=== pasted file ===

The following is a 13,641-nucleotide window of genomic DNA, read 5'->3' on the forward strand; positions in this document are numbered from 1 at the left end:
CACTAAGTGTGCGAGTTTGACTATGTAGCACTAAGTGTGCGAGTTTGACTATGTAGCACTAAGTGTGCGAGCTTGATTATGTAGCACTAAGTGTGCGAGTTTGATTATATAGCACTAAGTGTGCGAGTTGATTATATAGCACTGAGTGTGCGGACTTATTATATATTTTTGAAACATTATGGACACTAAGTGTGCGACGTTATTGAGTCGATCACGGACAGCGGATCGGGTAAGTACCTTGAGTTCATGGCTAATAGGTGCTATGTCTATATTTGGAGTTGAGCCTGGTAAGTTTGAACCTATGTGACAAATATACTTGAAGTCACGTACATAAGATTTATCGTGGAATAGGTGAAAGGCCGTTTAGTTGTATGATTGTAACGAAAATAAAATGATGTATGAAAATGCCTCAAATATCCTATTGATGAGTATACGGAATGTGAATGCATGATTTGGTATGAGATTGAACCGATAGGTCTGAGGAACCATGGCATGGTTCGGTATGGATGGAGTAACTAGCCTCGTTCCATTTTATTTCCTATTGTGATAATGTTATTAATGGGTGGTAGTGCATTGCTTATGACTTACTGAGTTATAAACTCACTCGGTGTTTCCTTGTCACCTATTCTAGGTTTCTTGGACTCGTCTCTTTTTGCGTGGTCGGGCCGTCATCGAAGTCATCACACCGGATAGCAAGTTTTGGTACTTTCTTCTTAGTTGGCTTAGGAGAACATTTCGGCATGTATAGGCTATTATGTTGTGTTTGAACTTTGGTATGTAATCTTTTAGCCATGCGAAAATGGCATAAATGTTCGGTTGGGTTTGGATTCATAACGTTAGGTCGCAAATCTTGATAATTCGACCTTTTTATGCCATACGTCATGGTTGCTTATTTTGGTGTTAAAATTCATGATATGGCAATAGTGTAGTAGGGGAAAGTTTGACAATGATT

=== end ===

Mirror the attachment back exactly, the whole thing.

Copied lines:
The following is a 13,641-nucleotide window of genomic DNA, read 5'->3' on the forward strand; positions in this document are numbered from 1 at the left end:
CACTAAGTGTGCGAGTTTGACTATGTAGCACTAAGTGTGCGAGTTTGACTATGTAGCACTAAGTGTGCGAGCTTGATTATGTAGCACTAAGTGTGCGAGTTTGATTATATAGCACTAAGTGTGCGAGTTGATTATATAGCACTGAGTGTGCGGACTTATTATATATTTTTGAAACATTATGGACACTAAGTGTGCGACGTTATTGAGTCGATCACGGACAGCGGATCGGGTAAGTACCTTGAGTTCATGGCTAATAGGTGCTATGTCTATATTTGGAGTTGAGCCTGGTAAGTTTGAACCTATGTGACAAATATACTTGAAGTCACGTACATAAGATTTATCGTGGAATAGGTGAAAGGCCGTTTAGTTGTATGATTGTAACGAAAATAAAATGATGTATGAAAATGCCTCAAATATCCTATTGATGAGTATACGGAATGTGAATGCATGATTTGGTATGAGATTGAACCGATAGGTCTGAGGAACCATGGCATGGTTCGGTATGGATGGAGTAACTAGCCTCGTTCCATTTTATTTCCTATTGTGATAATGTTATTAATGGGTGGTAGTGCATTGCTTATGACTTACTGAGTTATAAACTCACTCGGTGTTTCCTTGTCACCTATTCTAGGTTTCTTGGACTCGTCTCTTTTTGCGTGGTCGGGCCGTCATCGAAGTCATCACACCGGATAGCAAGTTTTGGTACTTTCTTCTTAGTTGGCTTAGGAGAACATTTCGGCATGTATAGGCTATTATGTTGTGTTTGAACTTTGGTATGTAATCTTTTAGCCATGCGAAAATGGCATAAATGTTCGGTTGGGTTTGGATTCATAACGTTAGGTCGCAAATCTTGATAATTCGACCTTTTTATGCCATACGTCATGGTTGCTTATTTTGGTGTTAAAATTCATGATATGGCAATAGTGTAGTAGGGGAAAGTTTGACAATGATT